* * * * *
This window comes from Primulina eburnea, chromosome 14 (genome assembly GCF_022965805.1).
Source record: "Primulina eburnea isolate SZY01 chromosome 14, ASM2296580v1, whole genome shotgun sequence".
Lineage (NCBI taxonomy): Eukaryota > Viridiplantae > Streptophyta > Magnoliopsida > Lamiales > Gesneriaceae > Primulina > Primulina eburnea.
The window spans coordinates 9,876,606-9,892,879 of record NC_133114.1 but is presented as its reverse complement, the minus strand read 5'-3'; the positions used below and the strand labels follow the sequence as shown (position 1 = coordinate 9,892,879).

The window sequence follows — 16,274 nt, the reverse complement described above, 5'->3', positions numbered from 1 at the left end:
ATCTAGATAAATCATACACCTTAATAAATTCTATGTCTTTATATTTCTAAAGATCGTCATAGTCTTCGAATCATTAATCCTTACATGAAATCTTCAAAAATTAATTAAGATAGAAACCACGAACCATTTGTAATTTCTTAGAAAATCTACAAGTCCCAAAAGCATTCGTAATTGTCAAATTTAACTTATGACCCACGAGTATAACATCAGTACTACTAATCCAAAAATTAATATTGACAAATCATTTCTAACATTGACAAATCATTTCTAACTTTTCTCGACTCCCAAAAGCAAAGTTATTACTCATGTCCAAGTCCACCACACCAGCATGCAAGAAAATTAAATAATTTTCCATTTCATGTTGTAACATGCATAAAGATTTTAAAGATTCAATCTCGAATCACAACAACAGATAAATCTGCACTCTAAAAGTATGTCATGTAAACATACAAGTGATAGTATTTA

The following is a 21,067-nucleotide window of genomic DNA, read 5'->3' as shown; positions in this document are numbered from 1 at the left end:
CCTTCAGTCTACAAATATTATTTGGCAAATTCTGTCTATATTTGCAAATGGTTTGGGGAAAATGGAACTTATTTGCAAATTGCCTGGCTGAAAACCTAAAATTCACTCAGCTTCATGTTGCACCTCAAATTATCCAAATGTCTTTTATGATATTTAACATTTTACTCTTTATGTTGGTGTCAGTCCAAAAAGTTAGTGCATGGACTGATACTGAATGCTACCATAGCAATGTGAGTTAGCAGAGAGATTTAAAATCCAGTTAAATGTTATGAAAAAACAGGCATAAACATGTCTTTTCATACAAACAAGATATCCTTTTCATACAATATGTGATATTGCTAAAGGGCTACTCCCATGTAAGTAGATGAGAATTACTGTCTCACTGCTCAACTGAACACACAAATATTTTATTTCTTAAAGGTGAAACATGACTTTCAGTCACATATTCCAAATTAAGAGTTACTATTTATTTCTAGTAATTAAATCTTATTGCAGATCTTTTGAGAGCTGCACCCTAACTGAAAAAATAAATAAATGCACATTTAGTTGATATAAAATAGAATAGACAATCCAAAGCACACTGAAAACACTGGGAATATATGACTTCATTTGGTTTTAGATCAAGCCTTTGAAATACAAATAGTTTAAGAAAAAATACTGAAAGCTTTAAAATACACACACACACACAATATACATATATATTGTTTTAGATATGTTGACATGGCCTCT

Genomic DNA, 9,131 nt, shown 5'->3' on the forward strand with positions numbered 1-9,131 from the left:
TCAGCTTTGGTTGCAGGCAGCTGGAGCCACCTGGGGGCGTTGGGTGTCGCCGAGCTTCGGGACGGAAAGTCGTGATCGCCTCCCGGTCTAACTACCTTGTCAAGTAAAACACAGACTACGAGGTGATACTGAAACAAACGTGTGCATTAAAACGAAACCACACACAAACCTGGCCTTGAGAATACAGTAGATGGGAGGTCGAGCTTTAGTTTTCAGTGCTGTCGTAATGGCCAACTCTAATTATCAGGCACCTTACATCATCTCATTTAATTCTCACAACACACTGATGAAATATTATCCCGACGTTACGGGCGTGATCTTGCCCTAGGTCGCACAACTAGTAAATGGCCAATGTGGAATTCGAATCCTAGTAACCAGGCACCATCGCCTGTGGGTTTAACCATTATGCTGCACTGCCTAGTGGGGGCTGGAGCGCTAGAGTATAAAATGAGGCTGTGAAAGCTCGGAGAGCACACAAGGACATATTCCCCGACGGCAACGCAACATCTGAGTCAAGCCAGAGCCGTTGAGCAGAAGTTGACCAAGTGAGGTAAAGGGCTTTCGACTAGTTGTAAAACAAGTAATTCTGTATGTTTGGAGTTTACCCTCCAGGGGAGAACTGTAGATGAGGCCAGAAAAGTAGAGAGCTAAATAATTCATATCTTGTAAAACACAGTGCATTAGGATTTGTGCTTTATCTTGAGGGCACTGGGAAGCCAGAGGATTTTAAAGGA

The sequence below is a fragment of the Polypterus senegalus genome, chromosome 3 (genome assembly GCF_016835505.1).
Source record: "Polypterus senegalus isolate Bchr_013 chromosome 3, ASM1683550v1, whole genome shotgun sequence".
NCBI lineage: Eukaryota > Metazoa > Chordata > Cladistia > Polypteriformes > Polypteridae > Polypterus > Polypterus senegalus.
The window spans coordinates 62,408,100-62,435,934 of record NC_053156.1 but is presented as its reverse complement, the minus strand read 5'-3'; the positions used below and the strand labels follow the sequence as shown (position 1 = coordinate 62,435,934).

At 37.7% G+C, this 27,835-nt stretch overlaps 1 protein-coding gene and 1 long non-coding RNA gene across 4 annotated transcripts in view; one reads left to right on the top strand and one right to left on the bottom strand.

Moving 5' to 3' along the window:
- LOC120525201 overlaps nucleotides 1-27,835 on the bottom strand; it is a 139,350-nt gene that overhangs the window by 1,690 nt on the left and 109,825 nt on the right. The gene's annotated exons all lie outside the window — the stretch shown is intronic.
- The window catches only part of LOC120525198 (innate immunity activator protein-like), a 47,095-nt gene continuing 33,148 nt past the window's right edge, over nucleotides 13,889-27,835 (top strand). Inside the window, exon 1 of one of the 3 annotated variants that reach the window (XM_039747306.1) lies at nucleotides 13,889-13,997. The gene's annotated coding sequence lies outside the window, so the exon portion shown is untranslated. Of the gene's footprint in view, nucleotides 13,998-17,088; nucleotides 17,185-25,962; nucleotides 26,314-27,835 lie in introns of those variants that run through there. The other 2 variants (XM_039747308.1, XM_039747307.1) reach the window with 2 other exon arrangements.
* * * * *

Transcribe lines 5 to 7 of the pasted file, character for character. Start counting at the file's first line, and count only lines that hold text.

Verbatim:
The window sequence follows — 16,274 nt, the reverse complement described above, 5'->3', positions numbered from 1 at the left end:
ATCTAGATAAATCATACACCTTAATAAATTCTATGTCTTTATATTTCTAAAGATCGTCATAGTCTTCGAATCATTAATCCTTACATGAAATCTTCAAAAATTAATTAAGATAGAAACCACGAACCATTTGTAATTTCTTAGAAAATCTACAAGTCCCAAAAGCATTCGTAATTGTCAAATTTAACTTATGACCCACGAGTATAACATCAGTACTACTAATCCAAAAATTAATATTGACAAATCATTTCTAACATTGACAAATCATTTCTAACTTTTCTCGACTCCCAAAAGCAAAGTTATTACTCATGTCCAAGTCCACCACACCAGCATGCAAGAAAATTAAATAATTTTCCATTTCATGTTGTAACATGCATAAAGATTTTAAAGATTCAATCTCGAATCACAACAACAGATAAATCTGCACTCTAAAAGTATGTCATGTAAACATACAAGTGATAGTATTTA

The following is a 21,067-nucleotide window of genomic DNA, read 5'->3' as shown; positions in this document are numbered from 1 at the left end: